For the latter, you’ll see something to aspire to and you’ll get that valuable insight from someone who has surpassed you. 

Just keep in mind that you need a mix.

If you find yourself head and shoulders above everyone else in the community, then you’re in the wrong place.

And by sticking around, you’re holding yourself back. 

Trust me, I learned this one the hard way. I was once in a paid community where I was the only 7-figure earner around. In fact, most people in that community weren’t even full-time business owners yet. 

At first, it felt fun to have all the answers, to be the example to aspire to, and so on. But none of that served my business — just my ego.

When I left that group and joined a mastermind, one where I wasn’t the only 7-figure earner, that’s when my business doubled

Growth was tremendous because I had a group of people on the same level as me, pushing me, holding me accountable, and guiding me through both the bad and the good.

So listen: Your non-business friends are great. I’m sure they love you. But, when it comes to business, quite frankly, they don’t get it. They can’t. And for the record, they don’t need to. Entrepreneurship isn’t for everyone!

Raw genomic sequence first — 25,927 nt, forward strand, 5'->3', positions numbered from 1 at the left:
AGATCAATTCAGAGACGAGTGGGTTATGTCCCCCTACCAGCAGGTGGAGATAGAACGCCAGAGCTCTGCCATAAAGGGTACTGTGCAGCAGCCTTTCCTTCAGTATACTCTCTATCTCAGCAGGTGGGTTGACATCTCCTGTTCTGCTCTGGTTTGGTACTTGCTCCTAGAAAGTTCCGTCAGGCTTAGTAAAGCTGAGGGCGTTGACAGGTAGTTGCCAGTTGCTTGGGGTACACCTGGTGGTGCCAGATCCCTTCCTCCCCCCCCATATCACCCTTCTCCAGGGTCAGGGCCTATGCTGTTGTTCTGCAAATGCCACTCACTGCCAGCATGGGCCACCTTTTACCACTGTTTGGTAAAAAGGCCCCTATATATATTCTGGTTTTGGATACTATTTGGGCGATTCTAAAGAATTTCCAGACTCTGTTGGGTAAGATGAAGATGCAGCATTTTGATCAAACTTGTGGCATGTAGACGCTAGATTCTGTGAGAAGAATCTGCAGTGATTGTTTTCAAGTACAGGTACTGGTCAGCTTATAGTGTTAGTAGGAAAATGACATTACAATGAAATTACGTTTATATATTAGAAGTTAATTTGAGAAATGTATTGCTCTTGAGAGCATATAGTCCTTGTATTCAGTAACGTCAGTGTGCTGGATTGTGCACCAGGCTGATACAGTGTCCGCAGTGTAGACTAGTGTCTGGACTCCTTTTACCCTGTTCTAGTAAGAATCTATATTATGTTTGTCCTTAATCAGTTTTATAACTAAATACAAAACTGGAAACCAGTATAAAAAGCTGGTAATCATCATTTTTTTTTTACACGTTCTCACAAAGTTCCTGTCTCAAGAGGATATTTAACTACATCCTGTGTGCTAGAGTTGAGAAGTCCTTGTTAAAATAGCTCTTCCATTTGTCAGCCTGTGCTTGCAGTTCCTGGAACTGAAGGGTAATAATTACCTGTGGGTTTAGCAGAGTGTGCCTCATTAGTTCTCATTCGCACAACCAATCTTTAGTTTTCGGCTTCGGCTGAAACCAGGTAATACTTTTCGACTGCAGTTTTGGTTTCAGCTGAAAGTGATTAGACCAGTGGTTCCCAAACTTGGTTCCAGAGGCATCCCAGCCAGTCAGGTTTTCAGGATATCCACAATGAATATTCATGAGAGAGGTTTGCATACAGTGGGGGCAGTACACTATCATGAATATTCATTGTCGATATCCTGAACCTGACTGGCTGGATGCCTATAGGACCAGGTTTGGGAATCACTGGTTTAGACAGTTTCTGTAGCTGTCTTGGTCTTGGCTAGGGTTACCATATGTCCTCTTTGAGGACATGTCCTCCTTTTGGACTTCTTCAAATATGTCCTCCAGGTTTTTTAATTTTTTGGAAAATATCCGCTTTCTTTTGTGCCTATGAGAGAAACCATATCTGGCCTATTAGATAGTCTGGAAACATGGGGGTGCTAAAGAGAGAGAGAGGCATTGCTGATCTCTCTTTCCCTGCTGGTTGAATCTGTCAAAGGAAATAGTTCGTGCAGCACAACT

BUT don’t let yourself waste away on an entrepreneurial island all alone. As humans, we are created to create, to connect, to collaborate. We’re supposed to be together. And it’s a wonderful thing to be among those who get what you’re doing and where you’re going. 

So, in the same way that you prioritize sales and marketing and customer service, I want you to start prioritizing relationship-building. 

The benefits are real, the ROI is bananas, and if you seek out relationships with people on the same level as you, it will always be a win-win. A win-finity, in fact. 😉

Join the Course Creator Incubator Facebook group for course creators and business owners!

Your Action Plan for Building Business Relationships

I get that relationship-building sounds abstract, so I’ve got two action steps for you to do this week. Today, if you have time:


First off, I want you to start blocking off just 30 minutes in your calendar once a week (though you can do it more often if you wish), and use this scheduled time to be a biz buddy!

But you can call it something less dorky if you want to.

Don’t just think about this and tell yourself you’ll get to it —  I want you to actually block this time off in your calendar and protect it. 

Then once a week, use that time to nurture any biz buddy relationships you have. 

Even if you just commit to checking in on two people, it’ll be a success. Reach out and ask them how they’re doing and how you can help them.

Of course, this isn’t a time to ask for anything in return. Or promote your stuff. Or ask them to promote your stuff for you.